What the Karate Kid can teach us about combating pandemic anxiety
In the 2010 Karate Kid movie, young Jaden Smith’s character, Dre Parker, is initially a wide eyed kid that’s feeling out of place in a new country. When he gets bullied by his classmates who beat him up by using Kung Fu on him, he enlists the help of Jackie Chan’s character, Mr.Han.
He thinks he can learn some fancy Kung Fu moves and fend off all his bullies in a matter of weeks.
The funny thing is that the first thing that Mr. Han teaches Dre is to pick his jacket up from the floor and hang it nearly on the coat holder.
Jaden is made to do this for hours.
Throw the jacket on the floor, pick it up and hang it properly. And repeat.
Dre is frustrated but he sticks with the training.
Through the course of the movie we see young Jaden build from basic moves and become very good at Kung Fu, eventually standing up to his bullies and growing up along the way.
But that scene where Dre is taught to repeatedly so a simple move has stuck with me. Repetition is how martial artists create muscle memory.
Training the mind isn't all that different.
If you feel like the current lockdown has thrown you off your game and you're not sure how to regain control, you're not alone.
From missed workout routines to binge eating to being unable to focus and having anxiety attacks, it seems as though chaos is the order of the day.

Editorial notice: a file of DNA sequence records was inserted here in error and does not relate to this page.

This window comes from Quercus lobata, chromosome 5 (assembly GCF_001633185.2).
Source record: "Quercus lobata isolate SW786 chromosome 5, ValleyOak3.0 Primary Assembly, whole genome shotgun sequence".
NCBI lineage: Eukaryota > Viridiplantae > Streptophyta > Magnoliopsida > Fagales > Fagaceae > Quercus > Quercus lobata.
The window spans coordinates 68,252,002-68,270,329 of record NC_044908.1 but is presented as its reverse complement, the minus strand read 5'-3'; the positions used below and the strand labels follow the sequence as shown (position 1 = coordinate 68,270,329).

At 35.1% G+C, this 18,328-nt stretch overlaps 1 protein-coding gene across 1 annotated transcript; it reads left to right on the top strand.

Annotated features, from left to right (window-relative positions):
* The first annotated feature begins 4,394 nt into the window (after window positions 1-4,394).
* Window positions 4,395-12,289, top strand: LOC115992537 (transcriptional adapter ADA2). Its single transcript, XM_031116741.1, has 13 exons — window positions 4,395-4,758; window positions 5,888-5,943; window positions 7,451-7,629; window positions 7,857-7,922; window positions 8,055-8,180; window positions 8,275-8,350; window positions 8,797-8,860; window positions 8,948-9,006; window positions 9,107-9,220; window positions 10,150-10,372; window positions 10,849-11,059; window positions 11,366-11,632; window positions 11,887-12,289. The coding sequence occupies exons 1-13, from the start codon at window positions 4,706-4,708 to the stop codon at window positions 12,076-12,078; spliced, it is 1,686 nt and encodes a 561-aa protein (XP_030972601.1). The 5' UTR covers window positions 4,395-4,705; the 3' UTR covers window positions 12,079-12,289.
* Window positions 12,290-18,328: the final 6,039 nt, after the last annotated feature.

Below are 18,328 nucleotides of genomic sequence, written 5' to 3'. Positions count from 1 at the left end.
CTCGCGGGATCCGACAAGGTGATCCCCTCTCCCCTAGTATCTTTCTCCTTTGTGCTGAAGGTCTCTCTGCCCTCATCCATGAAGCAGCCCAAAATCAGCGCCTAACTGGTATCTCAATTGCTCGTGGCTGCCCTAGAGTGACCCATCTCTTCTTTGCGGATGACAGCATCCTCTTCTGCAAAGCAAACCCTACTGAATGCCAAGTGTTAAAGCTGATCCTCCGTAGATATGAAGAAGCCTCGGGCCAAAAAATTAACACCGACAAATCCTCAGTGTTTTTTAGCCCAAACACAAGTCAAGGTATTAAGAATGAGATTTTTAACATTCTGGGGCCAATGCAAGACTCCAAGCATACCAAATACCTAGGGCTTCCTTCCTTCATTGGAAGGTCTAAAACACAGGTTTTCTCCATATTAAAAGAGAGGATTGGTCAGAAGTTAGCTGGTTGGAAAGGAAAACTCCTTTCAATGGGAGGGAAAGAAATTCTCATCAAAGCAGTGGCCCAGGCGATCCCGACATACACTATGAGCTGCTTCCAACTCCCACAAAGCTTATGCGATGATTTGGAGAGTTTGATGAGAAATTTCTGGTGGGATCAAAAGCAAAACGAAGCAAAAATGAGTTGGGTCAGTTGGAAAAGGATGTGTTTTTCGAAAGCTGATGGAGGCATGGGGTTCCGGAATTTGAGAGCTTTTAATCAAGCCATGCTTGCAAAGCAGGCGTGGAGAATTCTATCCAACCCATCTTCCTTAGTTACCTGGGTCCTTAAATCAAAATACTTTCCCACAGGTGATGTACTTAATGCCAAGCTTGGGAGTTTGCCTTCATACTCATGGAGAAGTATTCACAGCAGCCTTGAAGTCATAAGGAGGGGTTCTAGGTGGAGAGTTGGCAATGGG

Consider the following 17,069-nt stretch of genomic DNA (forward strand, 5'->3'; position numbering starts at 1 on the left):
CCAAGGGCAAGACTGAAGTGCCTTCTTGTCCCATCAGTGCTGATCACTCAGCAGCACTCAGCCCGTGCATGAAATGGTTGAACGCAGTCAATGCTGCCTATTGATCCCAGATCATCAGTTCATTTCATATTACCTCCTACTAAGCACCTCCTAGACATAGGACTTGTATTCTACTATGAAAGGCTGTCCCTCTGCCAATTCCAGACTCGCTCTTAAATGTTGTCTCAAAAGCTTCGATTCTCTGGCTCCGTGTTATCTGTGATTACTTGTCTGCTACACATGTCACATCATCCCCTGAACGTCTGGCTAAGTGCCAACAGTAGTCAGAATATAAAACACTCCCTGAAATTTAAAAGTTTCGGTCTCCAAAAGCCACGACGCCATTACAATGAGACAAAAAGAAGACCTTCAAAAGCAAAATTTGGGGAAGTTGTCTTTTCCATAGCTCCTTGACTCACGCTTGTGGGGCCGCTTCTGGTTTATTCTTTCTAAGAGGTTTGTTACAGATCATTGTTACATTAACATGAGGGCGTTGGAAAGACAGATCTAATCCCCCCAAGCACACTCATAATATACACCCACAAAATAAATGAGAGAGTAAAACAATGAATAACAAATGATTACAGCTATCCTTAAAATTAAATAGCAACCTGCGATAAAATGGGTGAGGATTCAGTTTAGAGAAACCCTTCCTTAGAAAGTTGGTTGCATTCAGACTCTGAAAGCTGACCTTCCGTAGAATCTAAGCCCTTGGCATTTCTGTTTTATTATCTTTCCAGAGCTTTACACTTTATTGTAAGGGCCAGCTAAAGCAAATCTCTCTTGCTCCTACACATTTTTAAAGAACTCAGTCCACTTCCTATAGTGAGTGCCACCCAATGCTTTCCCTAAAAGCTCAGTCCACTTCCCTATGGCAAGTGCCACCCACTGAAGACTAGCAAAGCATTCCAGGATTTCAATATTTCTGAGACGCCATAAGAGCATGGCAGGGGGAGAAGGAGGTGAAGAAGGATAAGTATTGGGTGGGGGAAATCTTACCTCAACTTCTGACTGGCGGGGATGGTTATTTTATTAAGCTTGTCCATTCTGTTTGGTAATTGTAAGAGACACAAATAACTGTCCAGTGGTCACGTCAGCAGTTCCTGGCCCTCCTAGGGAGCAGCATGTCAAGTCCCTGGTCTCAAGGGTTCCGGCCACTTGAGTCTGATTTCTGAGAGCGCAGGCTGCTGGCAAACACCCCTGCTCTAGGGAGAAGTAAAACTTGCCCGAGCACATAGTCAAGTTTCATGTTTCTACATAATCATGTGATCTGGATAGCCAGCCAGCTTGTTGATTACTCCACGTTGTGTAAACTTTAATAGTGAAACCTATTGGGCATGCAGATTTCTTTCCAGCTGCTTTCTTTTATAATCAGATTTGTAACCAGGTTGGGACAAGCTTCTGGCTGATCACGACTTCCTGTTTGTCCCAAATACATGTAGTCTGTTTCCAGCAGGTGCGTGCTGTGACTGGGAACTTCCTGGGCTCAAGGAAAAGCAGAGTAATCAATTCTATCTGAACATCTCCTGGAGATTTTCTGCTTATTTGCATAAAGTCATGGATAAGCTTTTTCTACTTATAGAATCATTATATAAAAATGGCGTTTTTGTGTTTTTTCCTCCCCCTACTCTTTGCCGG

Quite like Dre, we are all stuck. Blindsided by this bully of a pandemic and unsure of how to handle it.
And the antidote it seems lies in the undramatic coat hanger training.
You don't have to inhale a million Motivational talks, or read self improvement literature to combat the anxiety you're currently feeling.
You only need to partake in a simple exercise like the one Mr.Han had Dre undertake.
And that is to make your bed and fold your blanket every single morning.
I've tried it myself and I can tell you from personal experience that this is more powerful than it looks. The small amount of discipline it takes to shake off early morning grogginess to properly set the bed and fold the blanket somehow tunes your mind.
Suddenly, your mind is looking around for other things in the room that can be tidied up and the various things in your life that could use some fine tuning. You start this little ripple that slowly draws you away from the monumental task of worrying about the state of the world. There's not a whole lot you can do about that right now. But what you can do is make your bed every morning.
Start there. And we'll get through this pandemic one day at a time.